By Lindsay Key

Who is most affected by policy decisions related to global environmental issues, like climate change? And what about more local issues, like fracking and air and water pollution? Do these important stakeholders have equitable access to the decision-making table?

These are the types of questions that move Dr. Marcy Schnitzer to action. Before joining the Center for Leadership in Global Sustainability (CLiGS) as a faculty member in the Online Master of Natural Resources (OMNR) program this year, she worked for more than 25 years promoting diversity and inclusion in higher education, research, and the nonprofit sector, most recently as Assistant Provost for Diversity and Strategic Planning in the Office for Inclusion and Diversity at Virginia Tech.

In 2010, Schnitzer earned her doctorate in Public and International Affairs from Virginia Tech. Her dissertation research examined energy justice, and specifically focused on the role that coalfield workers have played (or not played) in the Coalfields Delegation to the United Nations Commission for Sustainable Development, as a case study of “actually existing democracy” and the pursuit of energy justice at local, national, and global scales. At the same time, she pursued training through the Virginia Natural Resources Leadership Institute and engaged in facilitation on environmental issues. This community-based focus is at the heart of her commitments to environmental justice.

Teaching the importance of diversity
In 2020, Schnitzer turned her focus to her greatest passion: teaching. During the Spring 2021 semester, she is teaching two courses at CLiGS: Environmental Ethics and Strategies for Sustainability. Having taught at the university level before, she’s really excited to be working with Online MNR students. “The Center was looking for a social science perspective, and that’s really my wheelhouse,” explained Marcy. In Strategies for Sustainability, one of the OMNR core courses, students explore social science theories to explain human behavior, and develop strategies to address sustainability challenges. In Environmental Ethics, an elective course, students learn how to critically examine the ethical dimensions of the embedded social, economic, and cultural constructs that shape both the causes and consequences of environmental problems.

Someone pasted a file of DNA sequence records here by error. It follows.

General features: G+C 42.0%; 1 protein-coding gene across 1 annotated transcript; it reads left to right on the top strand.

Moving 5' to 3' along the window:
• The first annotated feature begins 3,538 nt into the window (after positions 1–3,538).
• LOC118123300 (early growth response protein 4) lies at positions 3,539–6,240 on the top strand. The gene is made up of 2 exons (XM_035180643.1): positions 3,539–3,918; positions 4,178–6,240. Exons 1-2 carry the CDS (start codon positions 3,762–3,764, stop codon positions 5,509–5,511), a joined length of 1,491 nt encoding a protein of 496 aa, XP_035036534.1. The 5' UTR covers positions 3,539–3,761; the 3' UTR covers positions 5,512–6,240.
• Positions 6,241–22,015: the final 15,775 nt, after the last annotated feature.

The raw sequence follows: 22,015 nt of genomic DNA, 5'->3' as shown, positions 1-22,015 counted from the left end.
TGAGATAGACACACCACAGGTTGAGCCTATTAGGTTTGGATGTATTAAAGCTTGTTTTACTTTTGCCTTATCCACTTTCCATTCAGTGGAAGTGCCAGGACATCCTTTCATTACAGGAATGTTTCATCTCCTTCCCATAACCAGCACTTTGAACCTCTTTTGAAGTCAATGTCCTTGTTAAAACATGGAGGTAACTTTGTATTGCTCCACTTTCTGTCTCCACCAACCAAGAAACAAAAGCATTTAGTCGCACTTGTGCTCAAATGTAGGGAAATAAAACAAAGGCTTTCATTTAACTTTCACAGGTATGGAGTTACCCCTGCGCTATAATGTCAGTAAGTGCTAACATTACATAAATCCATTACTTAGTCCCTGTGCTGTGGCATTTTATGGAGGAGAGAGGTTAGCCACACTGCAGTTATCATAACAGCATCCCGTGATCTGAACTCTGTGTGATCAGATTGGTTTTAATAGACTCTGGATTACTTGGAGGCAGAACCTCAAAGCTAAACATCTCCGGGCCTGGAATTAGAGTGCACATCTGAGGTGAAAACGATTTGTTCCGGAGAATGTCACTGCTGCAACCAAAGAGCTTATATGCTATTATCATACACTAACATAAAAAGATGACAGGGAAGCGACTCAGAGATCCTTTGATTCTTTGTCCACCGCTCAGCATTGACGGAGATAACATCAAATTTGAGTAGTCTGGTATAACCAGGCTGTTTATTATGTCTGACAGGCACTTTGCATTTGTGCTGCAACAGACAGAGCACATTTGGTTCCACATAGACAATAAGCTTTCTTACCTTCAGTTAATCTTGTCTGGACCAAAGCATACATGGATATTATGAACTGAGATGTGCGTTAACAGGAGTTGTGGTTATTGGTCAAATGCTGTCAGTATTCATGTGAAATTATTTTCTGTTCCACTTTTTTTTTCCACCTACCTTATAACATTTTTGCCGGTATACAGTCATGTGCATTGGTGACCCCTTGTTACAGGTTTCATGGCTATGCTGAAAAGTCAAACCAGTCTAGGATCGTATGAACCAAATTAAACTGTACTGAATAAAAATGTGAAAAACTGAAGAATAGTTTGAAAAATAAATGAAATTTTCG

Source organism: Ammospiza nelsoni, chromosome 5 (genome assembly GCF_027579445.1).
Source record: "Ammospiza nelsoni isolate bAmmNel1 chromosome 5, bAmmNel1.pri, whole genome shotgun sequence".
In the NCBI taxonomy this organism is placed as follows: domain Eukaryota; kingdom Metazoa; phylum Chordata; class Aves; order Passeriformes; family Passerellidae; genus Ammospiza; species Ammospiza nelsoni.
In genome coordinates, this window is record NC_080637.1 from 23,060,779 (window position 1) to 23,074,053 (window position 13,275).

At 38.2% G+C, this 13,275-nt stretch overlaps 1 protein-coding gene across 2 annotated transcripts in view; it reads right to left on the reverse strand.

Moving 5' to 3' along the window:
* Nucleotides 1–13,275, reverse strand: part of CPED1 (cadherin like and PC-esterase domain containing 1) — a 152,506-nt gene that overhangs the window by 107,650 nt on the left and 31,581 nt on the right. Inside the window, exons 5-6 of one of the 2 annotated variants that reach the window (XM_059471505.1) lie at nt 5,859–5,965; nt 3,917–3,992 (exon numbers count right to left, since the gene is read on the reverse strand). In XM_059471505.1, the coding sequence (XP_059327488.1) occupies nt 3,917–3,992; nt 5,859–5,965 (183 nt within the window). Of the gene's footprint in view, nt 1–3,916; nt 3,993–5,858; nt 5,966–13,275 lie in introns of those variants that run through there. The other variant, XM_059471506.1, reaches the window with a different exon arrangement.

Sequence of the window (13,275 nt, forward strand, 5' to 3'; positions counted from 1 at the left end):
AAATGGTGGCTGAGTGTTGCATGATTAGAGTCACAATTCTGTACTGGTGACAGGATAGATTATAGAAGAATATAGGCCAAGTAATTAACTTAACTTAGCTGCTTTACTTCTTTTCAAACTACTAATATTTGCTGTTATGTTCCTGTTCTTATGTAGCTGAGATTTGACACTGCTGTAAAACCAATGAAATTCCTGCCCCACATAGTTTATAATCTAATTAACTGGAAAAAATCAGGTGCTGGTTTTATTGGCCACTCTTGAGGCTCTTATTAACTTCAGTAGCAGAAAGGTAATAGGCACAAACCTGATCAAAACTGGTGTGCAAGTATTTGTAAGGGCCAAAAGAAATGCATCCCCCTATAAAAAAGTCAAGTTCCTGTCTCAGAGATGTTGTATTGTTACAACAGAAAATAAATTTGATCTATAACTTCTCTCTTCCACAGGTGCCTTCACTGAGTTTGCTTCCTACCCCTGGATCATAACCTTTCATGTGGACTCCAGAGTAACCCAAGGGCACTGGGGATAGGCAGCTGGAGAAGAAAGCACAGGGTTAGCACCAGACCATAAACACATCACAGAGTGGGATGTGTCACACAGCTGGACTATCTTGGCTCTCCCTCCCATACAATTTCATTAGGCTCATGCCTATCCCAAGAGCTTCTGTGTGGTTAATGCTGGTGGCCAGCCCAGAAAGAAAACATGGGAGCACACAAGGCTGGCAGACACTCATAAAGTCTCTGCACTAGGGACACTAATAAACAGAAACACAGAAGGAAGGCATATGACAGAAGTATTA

Both courses expose students to social science and ethical theories, asking them to consider the many factors and nuances behind human relationships with the environment and with nature. Often, there is a disconnect between the people who make decisions and the people who will be most directly affected by the decisions, according to Schnitzer. The latter frequently are not represented, and their voices are not heard. This is evident in political decisions made about where to place pipelines, landfills, and contaminated sites. It also comes into play in considerations of access to clean air, water, and healthy food.

Considering diverse perspectives
Schnitzer is determined to help change that by educating environmental professionals in CLiGS programs to consider diverse perspectives. This means incorporating learning materials that reflect the experiences of women, Native Americans, LGBTQ individuals, and African Americans, among many other underrepresented communities.

She hopes her students will come away from the courses with a deeper understanding of and commitment to environmental justice and actions to address the disproportionate impact of environmental harms on people of color and low-income communities, domestically and abroad. “Really, in almost any course that I teach, but especially in these courses, I want to bring home the nature of human beings and their interactions with nature and the environment, and how humans may see nature differently based on their position in society,” explained Schnitzer. One example, said Schnitzer, is how the United States’ unjust history of slavery influences African American perspectives on agricultural farming and nature.

Functioning as an ethical society involves embracing inclusion of different perspectives and voices as a foundation for more just and fair practices when it comes to decision-making, according to Schnitzer. It also involves critically examining institutions and what their communications and behaviors indicate about their values.

Overall, Schnitzer hopes that her classes will help students think more deeply and critically about the diversity of human experiences in the natural environment. In addition to earning a bachelor’s degree in Biology and a master’s degree in Human Resources Management from Virginia Tech, she also regards her time spent volunteering with the Christiansburg Institute as an important type of education. The community-based organization’s mission is to preserve the history of African Americans in the New River Valley, and Schnitzer has volunteered there since 1997.

“That hands-on grassroots perspective has influenced a lot of my path forward, just in terms of thinking where diverse and underrepresented communities are engaged in debates about issues that affect them,” said Marcy. “It informed my research and my interest in how people are able to enter into decision-making, and I then began to look at how that operates at the university level. How are people able to make a difference in the face of power and marginalization? That, of course, binds itself into environmental issues in so many ways.”

Marcy Schnitzer headshot

Dr. Marcy Schnitzer is a strategic planning, inclusion and diversity, and organizational communications consultant. She has over 25 years' work experience in higher education administration, research, and the nonprofit sector. Over the course of her career, she has built networks and relationships to engage with local communities, particularly with diverse and underrepresented groups.